Harper, 1992, 306 pp
Reviewed by Marian Van Eyk McCain
Most cultures have creation stories. And for many centuries, those creation stories have served to bond people together in a shared sense of history and of destiny. Our modern, Western culture, with all its book learning and its technology and its scientific knowhow has long since outgrown tales of Adam and Eve and fig leaves and yet there has been nothing coherent to put in their place. For a long time now, we have been a people in need of a creation story.
However, that does not mean that there isn’t one. In fact there is. It is a dramatic, amazing and thrilling story and what’s more, it is 100% factual and true. It is the story, gifted to us by science, of how we were created and how we got from those early beginnings to where we are now. And for the first time, that story has been fully, comprehensively and eloquently told.
In this important, landmark book, cosmologist Brian Swimme and geologian Thomas Berry tell us our own authentic creation story, from the Big Bang right through to the present time. It begins with the primordial Flaring Forth and proceeds through eons of turbulence, as the gases cooled and condensed to the point where our planet began to take on a stable shape and eventually, after more eons, to the emergence of the very first simple organisms. Then it traces the evolution of life forms over millions of years: a story full of stops and starts, battles, cliff-hangers, collaborations and later the amazing transformations that took place as some of the simpler organisms, by forming themselves into communities, fused to become complex organisms.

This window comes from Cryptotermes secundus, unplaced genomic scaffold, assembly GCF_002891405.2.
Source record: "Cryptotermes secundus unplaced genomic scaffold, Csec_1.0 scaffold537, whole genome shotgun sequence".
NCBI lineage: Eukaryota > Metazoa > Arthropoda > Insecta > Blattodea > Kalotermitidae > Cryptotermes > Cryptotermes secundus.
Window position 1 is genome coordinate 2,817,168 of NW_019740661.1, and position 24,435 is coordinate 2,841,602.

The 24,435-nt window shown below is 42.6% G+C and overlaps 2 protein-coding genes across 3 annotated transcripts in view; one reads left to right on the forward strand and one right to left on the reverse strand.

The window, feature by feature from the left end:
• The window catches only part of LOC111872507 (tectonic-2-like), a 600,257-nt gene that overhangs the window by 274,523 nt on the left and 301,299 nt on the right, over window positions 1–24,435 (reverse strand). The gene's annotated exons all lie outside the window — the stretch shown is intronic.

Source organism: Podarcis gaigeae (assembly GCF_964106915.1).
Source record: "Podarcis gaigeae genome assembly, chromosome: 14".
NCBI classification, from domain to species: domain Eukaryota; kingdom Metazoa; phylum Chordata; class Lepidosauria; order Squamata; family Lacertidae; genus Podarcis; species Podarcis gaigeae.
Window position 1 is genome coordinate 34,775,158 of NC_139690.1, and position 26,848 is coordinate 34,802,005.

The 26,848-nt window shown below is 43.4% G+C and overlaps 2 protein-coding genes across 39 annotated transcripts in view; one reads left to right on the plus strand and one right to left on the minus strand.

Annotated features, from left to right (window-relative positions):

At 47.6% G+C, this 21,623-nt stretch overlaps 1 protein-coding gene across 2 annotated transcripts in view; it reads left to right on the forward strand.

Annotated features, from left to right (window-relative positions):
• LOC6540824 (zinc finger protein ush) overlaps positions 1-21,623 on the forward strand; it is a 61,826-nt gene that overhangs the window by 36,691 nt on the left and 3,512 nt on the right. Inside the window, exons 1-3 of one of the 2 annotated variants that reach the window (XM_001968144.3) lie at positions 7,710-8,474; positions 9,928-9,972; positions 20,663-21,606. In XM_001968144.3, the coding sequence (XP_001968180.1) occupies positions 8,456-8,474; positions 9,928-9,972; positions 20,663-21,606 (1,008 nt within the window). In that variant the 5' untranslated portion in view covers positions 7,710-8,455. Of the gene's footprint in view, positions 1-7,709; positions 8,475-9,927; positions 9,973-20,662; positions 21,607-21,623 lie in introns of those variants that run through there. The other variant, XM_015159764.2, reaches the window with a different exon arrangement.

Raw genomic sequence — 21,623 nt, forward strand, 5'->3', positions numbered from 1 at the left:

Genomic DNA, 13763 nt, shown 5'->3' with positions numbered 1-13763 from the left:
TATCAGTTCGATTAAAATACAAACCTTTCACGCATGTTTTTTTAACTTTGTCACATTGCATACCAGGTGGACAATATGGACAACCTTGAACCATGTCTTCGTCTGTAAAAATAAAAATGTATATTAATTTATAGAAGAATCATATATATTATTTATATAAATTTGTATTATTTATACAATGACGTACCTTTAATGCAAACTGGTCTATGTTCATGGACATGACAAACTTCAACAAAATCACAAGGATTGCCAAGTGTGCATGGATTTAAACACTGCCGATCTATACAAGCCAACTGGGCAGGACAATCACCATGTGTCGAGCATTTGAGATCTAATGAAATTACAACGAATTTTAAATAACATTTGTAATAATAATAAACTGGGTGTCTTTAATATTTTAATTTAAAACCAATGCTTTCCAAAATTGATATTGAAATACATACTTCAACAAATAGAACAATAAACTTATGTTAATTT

Humans, as we know, are relatively recent arrivals on the scene. Swimme and Berry continue the story from the early hominids up through the centuries of recorded history to where we now stand poised on the threshold of perhaps another transformation. For we are on the cusp of what they have labelled the Ecozoic era and we humans, once a very small and insignificant part of the Earth’s story, now have enormous power, either to encourage and sustain life or to destroy it.
These authors believe that the purpose of our existence is to be the self-reflective consciousness of the universe. Our true role, they say, is to know, to be inspired, to be awestruck and to celebrate. Shall we, one wonders, be wise enough to steer ourselves into a fruitful, ecologically balanced future or will our narcissistic love affair with our technology cause us to continue destroying Nature instead of celebrating and respecting it?
This is a wonderful and inspiring creation story and like all good creation stories it could serve to bond us and bring us into a shared sense of history and destiny and a new era of cooperation. Whether it will or not remains to be seen, but it is a story I think every human being alive should read.